CIES 2022: Spotlight on Distance Learning
An Explosion of New Tools and New Understandings
The brought together researchers, analysts, practitioners, and students in the field of international education to explore a wide range of educational issues. After the past two years of global school closures and reopenings in response to the COVID-19 pandemic, distance learning was a key topic of discussion at this year’s conference. Among the many presentations, panels, and papers were key findings and best practices about distance learning during and beyond the COVID-19 pandemic.
1 – Access
It is critical to choose a modality for distance learning that aligns with the community’s technology infrastructure and access. Some communities can easily access the Internet and digital learning tools, while others cannot reliably access any technology, including radio. There are distance learning tools and lessons available that are compatible with nearly any level of technology access, from high-tech areas to no-tech areas.
Check out USAID’s literature review on Delivering Distance Learning in Emergencies!
That said, physical access to tools and technology does not guarantee use, and therefore, simply providing devices and materials does not ensure students will be able to access technology-based learning initiatives. Learners and caregivers must know how to use the tools and be comfortable doing so.
No matter how intentionally and carefully designed a distance learning program is, some learners are left out. After worldwide school closures, remedial and accelerated education programs are critical.
Check out USAID’s Strategies for Accelerating Learning Post-Crisis!
2 – Local Contexts
The same distance learning intervention will not work in all places. Those implementing or supporting distance learning need to consider the local context and how that should affect the design of a distance learning program. For example, CIES presenters noted the importance of considering:
- The local culture of parents reading to children and what extra support parents may need to participate in home-based reading interventions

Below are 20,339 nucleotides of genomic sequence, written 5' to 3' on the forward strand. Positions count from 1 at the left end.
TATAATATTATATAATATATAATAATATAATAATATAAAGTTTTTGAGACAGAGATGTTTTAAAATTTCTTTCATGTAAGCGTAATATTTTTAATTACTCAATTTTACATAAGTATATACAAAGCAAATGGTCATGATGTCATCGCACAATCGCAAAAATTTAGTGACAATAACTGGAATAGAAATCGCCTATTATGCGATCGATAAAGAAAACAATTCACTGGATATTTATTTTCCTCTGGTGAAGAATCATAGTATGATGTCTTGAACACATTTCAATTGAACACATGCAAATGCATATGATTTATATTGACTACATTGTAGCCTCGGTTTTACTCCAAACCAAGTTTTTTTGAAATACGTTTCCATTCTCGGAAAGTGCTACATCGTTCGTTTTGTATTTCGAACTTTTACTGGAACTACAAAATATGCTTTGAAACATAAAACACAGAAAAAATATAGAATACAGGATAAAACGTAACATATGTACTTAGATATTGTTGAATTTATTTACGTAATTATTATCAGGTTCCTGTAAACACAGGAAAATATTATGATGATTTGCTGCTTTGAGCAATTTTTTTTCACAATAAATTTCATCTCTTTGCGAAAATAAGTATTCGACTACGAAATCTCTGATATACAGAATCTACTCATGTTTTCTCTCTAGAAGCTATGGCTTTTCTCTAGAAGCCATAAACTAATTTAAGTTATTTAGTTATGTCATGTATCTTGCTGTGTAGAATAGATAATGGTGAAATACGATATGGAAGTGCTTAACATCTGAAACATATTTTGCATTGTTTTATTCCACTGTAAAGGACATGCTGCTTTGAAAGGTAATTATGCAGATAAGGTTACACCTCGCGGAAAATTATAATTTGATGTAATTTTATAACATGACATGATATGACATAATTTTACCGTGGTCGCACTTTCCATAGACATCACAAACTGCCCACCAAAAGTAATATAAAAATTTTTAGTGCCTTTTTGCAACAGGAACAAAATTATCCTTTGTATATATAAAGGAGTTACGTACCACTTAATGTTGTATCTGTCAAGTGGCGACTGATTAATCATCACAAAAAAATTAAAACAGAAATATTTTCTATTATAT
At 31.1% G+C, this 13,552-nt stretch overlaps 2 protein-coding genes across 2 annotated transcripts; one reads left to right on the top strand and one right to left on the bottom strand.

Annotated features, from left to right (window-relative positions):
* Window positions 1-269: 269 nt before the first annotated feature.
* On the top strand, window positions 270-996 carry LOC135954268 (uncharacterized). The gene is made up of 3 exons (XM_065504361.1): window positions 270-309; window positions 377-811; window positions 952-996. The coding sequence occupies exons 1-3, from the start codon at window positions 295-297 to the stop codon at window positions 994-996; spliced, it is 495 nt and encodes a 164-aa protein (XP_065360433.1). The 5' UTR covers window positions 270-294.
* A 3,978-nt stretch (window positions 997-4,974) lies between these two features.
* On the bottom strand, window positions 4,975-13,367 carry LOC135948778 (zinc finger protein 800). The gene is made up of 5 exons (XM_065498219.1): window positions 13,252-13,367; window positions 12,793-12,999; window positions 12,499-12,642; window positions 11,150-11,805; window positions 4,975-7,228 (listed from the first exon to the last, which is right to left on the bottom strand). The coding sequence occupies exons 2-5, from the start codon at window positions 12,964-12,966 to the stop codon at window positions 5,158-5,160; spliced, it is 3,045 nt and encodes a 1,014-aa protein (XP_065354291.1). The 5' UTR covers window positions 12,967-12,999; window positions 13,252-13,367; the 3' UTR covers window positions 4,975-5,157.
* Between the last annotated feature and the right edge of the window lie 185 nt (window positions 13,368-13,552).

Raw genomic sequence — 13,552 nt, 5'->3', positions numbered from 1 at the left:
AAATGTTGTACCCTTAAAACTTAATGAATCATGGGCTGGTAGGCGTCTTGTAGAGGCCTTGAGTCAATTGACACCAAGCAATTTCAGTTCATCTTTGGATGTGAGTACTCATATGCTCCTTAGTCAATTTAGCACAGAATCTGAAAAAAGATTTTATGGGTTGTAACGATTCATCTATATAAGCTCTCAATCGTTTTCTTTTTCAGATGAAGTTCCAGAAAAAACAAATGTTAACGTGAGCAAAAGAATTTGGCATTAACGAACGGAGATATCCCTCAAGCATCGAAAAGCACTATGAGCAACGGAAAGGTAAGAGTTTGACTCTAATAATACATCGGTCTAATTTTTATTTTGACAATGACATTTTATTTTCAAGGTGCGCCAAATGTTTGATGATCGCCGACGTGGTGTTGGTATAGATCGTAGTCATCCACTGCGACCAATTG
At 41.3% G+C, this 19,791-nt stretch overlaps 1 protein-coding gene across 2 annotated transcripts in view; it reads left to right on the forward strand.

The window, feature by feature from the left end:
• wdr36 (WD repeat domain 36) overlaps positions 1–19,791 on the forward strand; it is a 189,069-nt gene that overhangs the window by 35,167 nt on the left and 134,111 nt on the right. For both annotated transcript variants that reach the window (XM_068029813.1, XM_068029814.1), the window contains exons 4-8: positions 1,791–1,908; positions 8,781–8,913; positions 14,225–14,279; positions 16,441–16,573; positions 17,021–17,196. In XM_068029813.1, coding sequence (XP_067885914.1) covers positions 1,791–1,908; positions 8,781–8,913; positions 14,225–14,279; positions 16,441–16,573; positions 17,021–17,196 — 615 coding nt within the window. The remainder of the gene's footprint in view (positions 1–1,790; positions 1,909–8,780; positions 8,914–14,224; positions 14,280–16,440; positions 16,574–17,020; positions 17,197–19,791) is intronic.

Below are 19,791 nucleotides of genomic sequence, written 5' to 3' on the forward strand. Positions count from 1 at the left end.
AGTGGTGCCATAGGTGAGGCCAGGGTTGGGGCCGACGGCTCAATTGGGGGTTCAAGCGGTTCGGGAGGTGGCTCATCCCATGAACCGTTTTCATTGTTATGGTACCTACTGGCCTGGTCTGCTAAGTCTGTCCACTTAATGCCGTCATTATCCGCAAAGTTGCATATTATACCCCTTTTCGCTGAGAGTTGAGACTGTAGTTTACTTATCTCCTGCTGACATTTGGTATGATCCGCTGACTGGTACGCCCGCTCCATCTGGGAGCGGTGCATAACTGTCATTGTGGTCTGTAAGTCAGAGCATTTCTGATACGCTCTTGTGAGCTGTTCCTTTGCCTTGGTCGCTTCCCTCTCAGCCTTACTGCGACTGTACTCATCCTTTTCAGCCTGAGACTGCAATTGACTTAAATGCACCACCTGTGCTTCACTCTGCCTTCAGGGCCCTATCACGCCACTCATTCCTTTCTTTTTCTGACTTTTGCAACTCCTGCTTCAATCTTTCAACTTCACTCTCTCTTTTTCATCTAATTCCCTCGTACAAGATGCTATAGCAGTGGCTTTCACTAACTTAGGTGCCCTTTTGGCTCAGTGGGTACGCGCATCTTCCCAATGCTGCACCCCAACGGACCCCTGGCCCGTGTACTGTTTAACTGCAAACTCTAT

- What access to technology a household has and who in the home controls the use of that technology
- The literacy level of people in the home and what communication methods will be most effective in reaching them
- The local curriculum and how tools or lessons may need to be adapted to fit it
3 – Stakeholder Involvement and Support
Successful distance learning requires the logistical and/or financial involvement of multiple stakeholders, including families and caregivers, schools, digital technology organizations, public and private institutions, local government, and more. Many of these stakeholders will require additional support to support distance learning efforts.
For example, because distance learning frequently occurs in the home, it may require parents and caregivers to be more involved in their children’s learning than they previously have been. To make distance learning successful, intentional caregiver engagement, support, and capacity building is needed.
Furthermore, teachers should be involved in distance learning. They may be directly leading instruction, regularly checking in with children about their learning, or supporting efforts to get learning materials to children and their families. Oftentimes, teachers will need additional training or capacity building to effectively support new distance learning processes.
4 – Beyond Academic Goals
Distance learning often happens in times of crisis, conflict, or emergency. Therefore, continuing to support children in developing their socio-emotional learning and life skills can be just as important as sustaining their academic education.
Check out USAID’s Best Practices on Effective SEL/Soft Skills Interventions in Distance Learning!
5 – Monitoring and Evaluation
Remotely monitoring and evaluating distance learning can be particularly challenging. While some assessments may be able to be adapted for remote use, this will often require adjustments to the measurement tool or may mean that not all beneficiaries can be reached. Careful thought must go into how to monitor and evaluate distance learning, what validity to place on the results of these efforts, and how to interpret findings.
Check out USAID’s Roadmap for Measuring Distance Learning!
6 – Beyond Crises
Innovative tools and modalities for learning that were utilized during the COVID-19 pandemic can provide benefits beyond the current crisis. For example, many tools are already being used in the classroom in reopened schools to enhance in-person learning. Some digital tools, such as personalized learning, may allow teachers to better track student progress in the classroom. Additionally, the widespread and in some cases, long-term use of distance learning has allowed many learners, caregivers, educators, and governments to become familiar with these new tools, technologies, and processes, making them better prepared should another emergency cause school closures or require distance learning
Check out USAID’s Toolkit for Designing a Comprehensive Distance Learning Strategy!